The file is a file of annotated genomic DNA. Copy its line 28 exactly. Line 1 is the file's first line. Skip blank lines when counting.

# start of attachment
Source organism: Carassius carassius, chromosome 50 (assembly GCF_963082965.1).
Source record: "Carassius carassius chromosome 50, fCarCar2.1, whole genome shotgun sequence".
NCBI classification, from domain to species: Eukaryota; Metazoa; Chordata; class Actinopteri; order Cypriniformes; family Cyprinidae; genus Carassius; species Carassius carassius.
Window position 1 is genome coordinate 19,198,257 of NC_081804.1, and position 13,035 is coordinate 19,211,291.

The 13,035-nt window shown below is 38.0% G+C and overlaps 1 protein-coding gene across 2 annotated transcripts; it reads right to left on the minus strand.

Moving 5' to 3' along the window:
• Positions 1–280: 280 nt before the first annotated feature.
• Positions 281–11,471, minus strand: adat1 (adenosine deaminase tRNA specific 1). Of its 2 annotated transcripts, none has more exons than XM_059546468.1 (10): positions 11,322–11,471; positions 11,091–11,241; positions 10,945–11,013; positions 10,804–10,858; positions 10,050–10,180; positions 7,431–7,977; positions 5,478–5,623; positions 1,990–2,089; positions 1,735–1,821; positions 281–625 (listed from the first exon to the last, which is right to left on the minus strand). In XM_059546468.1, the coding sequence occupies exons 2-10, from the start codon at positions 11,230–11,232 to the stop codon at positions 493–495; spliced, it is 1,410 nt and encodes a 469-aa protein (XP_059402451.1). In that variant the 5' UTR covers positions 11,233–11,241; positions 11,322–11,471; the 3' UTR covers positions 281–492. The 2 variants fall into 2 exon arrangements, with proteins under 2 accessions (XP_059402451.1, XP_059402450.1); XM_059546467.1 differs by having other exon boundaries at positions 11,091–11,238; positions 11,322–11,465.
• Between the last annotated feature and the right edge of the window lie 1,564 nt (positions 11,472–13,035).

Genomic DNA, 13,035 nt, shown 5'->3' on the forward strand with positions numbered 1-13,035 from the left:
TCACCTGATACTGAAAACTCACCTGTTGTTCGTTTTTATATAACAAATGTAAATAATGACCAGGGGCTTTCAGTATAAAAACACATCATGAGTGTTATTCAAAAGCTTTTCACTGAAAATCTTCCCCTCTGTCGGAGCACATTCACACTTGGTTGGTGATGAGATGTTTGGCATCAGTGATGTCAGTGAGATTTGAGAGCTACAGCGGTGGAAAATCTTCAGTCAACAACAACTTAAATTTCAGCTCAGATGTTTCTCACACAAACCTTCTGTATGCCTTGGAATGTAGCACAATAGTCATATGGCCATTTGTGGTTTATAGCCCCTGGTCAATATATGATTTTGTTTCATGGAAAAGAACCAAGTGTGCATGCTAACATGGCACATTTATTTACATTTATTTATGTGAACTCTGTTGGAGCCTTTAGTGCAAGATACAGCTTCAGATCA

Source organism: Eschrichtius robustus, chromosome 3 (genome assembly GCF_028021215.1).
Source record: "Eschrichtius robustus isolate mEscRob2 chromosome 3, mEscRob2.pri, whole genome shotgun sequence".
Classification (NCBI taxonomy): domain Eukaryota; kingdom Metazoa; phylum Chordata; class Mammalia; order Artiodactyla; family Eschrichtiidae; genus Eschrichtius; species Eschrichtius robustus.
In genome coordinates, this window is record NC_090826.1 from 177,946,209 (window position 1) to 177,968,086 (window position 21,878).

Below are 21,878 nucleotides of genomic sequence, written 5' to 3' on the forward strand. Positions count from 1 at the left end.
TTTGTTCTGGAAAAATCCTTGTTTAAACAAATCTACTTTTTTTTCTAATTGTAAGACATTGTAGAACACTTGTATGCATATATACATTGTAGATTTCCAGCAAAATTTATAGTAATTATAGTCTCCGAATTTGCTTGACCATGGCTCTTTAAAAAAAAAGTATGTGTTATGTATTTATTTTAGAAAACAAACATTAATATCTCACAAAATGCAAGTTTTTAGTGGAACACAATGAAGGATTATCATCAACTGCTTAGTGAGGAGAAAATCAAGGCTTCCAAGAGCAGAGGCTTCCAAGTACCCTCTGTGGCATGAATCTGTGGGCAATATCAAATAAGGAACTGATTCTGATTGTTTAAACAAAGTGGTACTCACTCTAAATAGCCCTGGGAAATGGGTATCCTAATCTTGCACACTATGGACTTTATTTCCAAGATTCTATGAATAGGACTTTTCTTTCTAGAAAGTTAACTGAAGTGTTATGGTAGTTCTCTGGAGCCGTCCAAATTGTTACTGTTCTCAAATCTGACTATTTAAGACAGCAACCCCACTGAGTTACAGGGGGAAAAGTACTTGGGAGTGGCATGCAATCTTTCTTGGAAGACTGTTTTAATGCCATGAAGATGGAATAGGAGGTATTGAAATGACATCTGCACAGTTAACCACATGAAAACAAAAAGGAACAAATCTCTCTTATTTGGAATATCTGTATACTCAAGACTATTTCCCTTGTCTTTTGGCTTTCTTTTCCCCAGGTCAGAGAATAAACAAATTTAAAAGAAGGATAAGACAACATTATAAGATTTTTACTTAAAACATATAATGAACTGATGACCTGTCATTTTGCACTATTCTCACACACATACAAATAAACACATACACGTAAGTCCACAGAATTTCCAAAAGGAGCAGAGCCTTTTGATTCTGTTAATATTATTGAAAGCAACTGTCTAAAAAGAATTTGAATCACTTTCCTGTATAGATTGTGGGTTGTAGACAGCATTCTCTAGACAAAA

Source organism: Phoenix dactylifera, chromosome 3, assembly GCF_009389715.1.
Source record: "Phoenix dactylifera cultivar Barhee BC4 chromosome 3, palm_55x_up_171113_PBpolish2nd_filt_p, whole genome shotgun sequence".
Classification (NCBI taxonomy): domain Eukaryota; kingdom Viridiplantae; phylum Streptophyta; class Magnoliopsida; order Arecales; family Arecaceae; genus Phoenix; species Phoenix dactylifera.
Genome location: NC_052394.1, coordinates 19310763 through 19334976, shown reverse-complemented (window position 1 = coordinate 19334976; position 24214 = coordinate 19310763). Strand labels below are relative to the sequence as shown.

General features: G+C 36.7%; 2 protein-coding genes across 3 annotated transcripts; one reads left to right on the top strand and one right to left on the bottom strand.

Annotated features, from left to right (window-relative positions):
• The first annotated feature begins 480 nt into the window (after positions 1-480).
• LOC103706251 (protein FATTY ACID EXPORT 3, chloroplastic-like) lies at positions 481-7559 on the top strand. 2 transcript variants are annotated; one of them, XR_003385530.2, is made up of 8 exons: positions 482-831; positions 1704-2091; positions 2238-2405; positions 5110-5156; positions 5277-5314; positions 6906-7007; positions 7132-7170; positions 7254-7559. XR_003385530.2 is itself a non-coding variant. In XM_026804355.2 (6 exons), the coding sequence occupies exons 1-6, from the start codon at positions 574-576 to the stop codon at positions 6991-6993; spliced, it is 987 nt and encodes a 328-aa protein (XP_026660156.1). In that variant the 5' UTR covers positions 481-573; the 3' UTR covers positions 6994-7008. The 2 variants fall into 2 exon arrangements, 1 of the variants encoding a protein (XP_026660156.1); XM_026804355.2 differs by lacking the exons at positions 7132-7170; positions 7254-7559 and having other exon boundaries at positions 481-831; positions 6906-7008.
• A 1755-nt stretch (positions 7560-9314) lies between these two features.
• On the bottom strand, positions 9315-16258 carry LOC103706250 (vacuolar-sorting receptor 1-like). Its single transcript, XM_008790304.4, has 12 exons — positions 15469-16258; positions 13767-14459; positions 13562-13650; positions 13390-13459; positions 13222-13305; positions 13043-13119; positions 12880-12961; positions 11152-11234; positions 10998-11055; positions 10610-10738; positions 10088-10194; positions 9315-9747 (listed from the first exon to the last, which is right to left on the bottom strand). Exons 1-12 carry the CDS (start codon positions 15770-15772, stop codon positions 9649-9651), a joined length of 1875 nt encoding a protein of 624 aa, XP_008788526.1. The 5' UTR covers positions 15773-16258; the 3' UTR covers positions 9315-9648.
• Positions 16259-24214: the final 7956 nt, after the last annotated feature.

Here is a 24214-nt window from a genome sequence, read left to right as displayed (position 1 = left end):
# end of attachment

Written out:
• Positions 16259-24214: the final 7956 nt, after the last annotated feature.